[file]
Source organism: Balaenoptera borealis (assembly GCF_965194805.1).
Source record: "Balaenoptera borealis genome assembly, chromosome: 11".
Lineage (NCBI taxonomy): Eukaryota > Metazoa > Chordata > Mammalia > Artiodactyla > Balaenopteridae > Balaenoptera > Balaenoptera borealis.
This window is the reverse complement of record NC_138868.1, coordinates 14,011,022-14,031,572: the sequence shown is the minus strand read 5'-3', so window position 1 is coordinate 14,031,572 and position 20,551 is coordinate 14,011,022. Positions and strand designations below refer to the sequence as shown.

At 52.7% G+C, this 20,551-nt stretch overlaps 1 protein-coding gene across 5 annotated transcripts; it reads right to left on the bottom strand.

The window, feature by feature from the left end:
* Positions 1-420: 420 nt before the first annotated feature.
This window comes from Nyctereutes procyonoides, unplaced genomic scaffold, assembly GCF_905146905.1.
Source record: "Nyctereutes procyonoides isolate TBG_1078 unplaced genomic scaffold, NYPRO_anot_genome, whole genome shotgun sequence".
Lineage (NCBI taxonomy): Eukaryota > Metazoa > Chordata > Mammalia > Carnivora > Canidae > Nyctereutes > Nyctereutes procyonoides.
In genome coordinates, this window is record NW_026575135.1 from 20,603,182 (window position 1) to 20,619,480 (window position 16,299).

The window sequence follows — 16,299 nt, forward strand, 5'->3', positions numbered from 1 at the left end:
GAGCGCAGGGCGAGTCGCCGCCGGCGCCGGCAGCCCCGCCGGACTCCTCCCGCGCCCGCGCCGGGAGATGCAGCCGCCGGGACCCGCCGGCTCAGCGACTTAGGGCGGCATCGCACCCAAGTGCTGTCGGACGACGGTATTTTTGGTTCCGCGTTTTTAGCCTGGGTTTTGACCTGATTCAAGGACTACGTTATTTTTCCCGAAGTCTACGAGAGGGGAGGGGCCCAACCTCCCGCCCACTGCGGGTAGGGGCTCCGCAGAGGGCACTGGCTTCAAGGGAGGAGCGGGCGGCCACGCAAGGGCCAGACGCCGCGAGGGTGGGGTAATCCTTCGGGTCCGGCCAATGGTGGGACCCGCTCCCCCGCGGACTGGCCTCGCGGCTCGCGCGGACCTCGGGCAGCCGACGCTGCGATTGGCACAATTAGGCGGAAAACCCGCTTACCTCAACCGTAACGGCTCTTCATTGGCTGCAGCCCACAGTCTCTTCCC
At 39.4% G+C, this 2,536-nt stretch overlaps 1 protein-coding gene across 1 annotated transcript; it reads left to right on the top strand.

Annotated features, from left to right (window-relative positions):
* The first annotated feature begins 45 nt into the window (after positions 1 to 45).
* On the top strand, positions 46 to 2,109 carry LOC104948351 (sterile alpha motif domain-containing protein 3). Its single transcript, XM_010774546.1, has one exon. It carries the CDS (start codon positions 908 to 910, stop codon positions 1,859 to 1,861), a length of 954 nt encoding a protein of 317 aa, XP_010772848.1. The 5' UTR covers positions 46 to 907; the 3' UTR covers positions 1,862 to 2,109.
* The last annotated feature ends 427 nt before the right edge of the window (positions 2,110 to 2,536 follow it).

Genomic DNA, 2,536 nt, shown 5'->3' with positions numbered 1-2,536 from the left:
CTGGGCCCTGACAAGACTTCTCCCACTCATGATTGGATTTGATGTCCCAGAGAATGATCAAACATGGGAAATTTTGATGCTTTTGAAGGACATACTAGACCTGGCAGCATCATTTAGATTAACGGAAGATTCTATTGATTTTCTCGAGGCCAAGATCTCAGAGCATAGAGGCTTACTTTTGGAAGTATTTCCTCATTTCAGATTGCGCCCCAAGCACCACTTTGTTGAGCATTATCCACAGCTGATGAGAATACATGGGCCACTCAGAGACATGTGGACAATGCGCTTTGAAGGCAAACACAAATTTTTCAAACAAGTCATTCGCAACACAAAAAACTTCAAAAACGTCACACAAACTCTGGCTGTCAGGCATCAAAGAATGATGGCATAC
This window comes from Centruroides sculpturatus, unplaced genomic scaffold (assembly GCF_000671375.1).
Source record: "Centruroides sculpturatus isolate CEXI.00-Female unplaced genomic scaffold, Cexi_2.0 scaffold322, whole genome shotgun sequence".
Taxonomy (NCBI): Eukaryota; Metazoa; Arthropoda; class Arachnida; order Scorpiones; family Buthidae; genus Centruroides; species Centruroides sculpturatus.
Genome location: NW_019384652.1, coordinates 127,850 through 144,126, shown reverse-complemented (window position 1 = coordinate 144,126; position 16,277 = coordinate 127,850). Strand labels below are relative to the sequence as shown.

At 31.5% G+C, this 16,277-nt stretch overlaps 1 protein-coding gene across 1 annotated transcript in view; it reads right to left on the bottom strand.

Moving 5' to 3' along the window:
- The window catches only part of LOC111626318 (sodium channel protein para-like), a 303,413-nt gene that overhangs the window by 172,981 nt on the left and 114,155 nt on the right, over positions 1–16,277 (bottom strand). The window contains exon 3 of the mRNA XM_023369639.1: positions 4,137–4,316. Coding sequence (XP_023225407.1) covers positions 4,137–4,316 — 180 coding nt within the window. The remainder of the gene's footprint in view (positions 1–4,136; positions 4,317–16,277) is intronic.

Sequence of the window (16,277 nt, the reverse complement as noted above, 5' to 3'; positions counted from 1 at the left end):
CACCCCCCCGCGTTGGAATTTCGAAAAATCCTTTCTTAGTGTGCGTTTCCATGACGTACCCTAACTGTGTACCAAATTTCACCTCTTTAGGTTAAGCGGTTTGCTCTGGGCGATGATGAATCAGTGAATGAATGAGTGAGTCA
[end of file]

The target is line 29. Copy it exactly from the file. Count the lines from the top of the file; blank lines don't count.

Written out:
CACCCCCCCGCGTTGGAATTTCGAAAAATCCTTTCTTAGTGTGCGTTTCCATGACGTACCCTAACTGTGTACCAAATTTCACCTCTTTAGGTTAAGCGGTTTGCTCTGGGCGATGATGAATCAGTGAATGAATGAGTGAGTCA